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Letter to The Honorable Ken Salazar, Secretary of the Interior, United States Department Of The Interior

Letter to The Honorable Ken Salazar, Secretary of the Interior, United States Department Of The Interior

The Honorable Ken Salazar
U.S. Department of the Interior
1849 C Street, NW
Washington, D.C. 20240

Dear Secretary Salazar:

We are faced with an alarming ecological situation in the Northeast. Over the last two winters over one million hibernating bats have mysteriously died. While scientists have not been able to determine the precise cause of these deaths, with mortality rates in some caves as high as 90 to 100 percent, the bats appear to be infected with a fungus that turns their noses and bodies white. This affliction of unknown origin, dubbed White-Nose Syndrome (WNS), must be stopped. We ask for your full support to respond to this crisis by providing immediate, emergency Fiscal Year 2009 funding for the U.S. Fish and Wildlife Service and U.S. Geological Survey to respond to this crisis.

The first case of WNS was reported in the winter 0[2006 in Howes Cave, near Albany, New York. Scientists working for the New York Department of Environmental Conservation observed hibernating bats with a previously unidentified white fungus on their noses and bodies. Since then, confirmed cases of WNS have shown up in nine states: Connecticut, Massachusetts, New Hampshire, New Jersey, New York, Pennsylvania, Vermont, Virginia, and West Virginia. In addition, there are unconfirmed WNS reports in Rhode Island. Given what we have seen in the past three years, it is highly likely that WNS will spread from the northeast into some of the largest and most diverse bat colonies in the nation, which are located in the southeast, Mid·Atlantic, and Midwest. If this happens, we risk the possibility of extinction of several bat species.

This issue has profound public health, environmental, and economic implications. Bats are among the most beneficial animals. We are just beginning to fully appreciate the roles that bats play in North American ecosystems, and it is clear that threats like WNS have the potential to
influence ecosystem function in ways that we currently do not understand.
They prey almost exclusively on insects such as mosquitoes, which spread disease, and moths and beetles, which damage crops. A single bat can easily eat more than 3,000 insects a night and an entire colony will consume hundreds of millions of these crop-destroying and disease-carrying pests every year. Bats reduce the need for pesticides, which cost farmers billions of dollars every year and are harmful to human health.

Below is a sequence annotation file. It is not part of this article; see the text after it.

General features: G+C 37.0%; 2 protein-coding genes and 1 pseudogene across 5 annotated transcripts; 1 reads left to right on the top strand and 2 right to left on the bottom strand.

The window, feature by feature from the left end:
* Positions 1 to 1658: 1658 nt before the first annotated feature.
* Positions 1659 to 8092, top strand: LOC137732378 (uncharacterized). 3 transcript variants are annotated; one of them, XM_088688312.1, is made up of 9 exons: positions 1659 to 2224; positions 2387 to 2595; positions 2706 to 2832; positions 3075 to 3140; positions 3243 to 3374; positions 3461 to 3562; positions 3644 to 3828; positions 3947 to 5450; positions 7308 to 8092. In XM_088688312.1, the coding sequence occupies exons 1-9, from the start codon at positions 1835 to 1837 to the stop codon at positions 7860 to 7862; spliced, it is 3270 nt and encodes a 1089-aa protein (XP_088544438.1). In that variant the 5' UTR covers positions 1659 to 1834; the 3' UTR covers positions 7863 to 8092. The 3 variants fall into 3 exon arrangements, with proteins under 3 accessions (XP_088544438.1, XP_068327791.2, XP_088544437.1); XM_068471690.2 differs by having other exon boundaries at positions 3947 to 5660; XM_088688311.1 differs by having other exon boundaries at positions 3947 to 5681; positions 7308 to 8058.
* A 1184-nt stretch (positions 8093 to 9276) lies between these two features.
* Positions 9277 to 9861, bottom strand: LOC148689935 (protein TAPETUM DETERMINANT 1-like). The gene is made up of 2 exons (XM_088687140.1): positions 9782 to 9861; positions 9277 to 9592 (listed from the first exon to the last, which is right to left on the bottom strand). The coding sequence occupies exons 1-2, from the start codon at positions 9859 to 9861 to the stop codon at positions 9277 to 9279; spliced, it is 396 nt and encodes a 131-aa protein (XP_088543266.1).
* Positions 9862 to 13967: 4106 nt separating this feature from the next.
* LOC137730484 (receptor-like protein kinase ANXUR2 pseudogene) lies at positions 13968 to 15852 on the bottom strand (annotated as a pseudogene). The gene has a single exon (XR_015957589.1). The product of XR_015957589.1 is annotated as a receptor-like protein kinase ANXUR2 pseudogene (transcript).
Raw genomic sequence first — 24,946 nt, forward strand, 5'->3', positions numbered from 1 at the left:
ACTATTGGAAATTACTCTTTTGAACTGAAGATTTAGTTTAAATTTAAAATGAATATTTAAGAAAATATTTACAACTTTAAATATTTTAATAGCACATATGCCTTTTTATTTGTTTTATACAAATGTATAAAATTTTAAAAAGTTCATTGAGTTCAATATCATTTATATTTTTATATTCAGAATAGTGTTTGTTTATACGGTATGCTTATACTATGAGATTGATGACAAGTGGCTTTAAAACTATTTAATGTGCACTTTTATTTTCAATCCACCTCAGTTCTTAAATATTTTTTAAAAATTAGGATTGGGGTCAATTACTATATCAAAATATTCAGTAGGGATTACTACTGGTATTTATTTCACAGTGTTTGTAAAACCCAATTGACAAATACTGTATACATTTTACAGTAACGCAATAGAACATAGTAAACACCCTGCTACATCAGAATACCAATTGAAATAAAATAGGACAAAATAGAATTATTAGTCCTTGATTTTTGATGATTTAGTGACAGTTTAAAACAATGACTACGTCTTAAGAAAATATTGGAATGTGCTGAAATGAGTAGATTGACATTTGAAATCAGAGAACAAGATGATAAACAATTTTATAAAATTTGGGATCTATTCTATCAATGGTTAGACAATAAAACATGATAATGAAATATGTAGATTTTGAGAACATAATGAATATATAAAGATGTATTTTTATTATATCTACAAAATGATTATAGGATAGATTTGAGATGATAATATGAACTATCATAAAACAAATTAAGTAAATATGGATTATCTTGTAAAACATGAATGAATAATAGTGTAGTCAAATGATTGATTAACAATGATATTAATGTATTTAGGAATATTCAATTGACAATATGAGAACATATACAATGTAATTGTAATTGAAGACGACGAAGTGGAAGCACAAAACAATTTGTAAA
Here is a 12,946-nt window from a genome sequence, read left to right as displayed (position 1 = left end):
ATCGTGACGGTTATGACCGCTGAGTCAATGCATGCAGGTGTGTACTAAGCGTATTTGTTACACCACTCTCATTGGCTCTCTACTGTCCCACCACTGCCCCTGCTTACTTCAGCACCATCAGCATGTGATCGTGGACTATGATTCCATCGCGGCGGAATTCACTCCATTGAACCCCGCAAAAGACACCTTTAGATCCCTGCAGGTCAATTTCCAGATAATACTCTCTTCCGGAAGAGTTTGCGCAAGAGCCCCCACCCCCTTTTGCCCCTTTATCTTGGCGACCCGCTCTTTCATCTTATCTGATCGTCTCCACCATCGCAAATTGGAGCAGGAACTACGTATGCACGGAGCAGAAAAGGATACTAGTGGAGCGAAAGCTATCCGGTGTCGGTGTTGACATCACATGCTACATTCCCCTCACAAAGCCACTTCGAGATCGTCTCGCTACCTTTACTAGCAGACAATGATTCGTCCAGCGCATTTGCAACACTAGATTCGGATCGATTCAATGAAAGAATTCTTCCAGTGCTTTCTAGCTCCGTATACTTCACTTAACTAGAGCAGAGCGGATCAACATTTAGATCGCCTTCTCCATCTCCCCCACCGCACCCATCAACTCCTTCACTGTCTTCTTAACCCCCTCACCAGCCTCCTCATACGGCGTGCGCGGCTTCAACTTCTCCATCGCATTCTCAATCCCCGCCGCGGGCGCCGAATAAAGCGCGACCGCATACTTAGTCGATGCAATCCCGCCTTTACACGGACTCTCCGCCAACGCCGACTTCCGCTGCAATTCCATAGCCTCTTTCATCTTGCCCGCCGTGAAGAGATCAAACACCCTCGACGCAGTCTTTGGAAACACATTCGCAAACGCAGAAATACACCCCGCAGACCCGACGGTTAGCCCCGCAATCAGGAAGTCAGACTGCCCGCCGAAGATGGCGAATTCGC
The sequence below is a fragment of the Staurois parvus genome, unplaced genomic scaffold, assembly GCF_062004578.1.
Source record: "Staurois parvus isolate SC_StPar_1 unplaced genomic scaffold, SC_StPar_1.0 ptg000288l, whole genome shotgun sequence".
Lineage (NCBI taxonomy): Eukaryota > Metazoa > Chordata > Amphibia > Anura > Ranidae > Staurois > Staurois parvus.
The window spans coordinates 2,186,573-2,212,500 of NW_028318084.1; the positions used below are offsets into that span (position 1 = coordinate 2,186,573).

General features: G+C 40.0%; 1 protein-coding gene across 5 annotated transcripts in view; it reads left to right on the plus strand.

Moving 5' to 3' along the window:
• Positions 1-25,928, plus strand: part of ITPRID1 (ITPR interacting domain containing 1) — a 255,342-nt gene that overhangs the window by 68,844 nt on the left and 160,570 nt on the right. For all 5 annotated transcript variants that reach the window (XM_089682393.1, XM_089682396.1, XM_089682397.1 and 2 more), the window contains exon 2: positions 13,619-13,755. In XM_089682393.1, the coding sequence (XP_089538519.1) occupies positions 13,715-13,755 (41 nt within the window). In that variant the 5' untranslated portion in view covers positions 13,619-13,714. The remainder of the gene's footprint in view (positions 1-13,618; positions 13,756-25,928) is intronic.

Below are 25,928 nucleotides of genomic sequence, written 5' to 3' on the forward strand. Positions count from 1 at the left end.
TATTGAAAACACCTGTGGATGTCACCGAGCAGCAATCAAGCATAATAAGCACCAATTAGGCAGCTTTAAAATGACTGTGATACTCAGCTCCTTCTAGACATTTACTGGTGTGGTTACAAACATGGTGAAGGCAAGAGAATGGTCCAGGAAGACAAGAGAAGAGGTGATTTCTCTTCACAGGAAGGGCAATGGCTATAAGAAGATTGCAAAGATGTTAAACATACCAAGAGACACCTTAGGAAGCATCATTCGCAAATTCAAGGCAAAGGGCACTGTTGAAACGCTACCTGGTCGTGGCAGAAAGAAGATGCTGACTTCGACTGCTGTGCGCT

States, in partnership with the Fish and Wildlife Service and the U.S. Geological Survey, have been working diligently to establish a cause for this deadly mystery. With extremely limited resources, scientists have been working to detennine a cause and develop solutions to this crisis, while minimizing its impact on populations of hibernating bats in North America.
Additional research, work, and proper resources are needed to fully address this crisis.

We respectfully request that the Department of the Interior provide adequate funding to the Fish and Wildlife Service, the U.S. Geological Survey, and other agencies to carry out critical research on and develop a cure for WNS. As the bats emerge from their hibernation caves, it is vital that researchers have the resources in place to conduct tests this summer. We must do everything we can to stop the spread of WNS or it will continue to spread across the country decimating our bat populations. We ask for your help in providing immediate, emergency funding for the U.S. Fish and Wildlife Service and the U.S. Geological Survey for research, management, coordination, and outreach in order to provide an appropriate coordinated response to this deadly, newly emergent disease.

Thank you for your attention to this urgent matter. We look forward to your prompt response to this inquiry.


1. Senator Patrick Leahy
2. Senator Bernard Sanders
3. Senator Robert C. Byrd
4. Senator Charles E. Schumer
5. Senator Frank R. Lautenberg
6. Senator Robert Menendez
7. Senator John F. Kerry
8. Senator Jim Webb
9. Senator Robert P. Casey, Jr.
10. Senator Mark R. Warner
11. Senator Kirsten Gillibrand
12. Senator John D. Rockefeller IV
13. Senator Joseph I. Lieberman
14. Representative Peter Welch
15. Representative John McHugh
16. Representative Joe Courtney
17. Representative John Olver
18. Representative Peter Visclosky
19. Representative Charlie Gonzalez
20. Representative Rick Boucher
21. Representative Maurice Hinchey
22. Representative Carolyn Cheeks Kilpatrick
23. Representative Robert Wexler
24. Representative Carol Shea-Porter
25. Representative Lloyd Doggett

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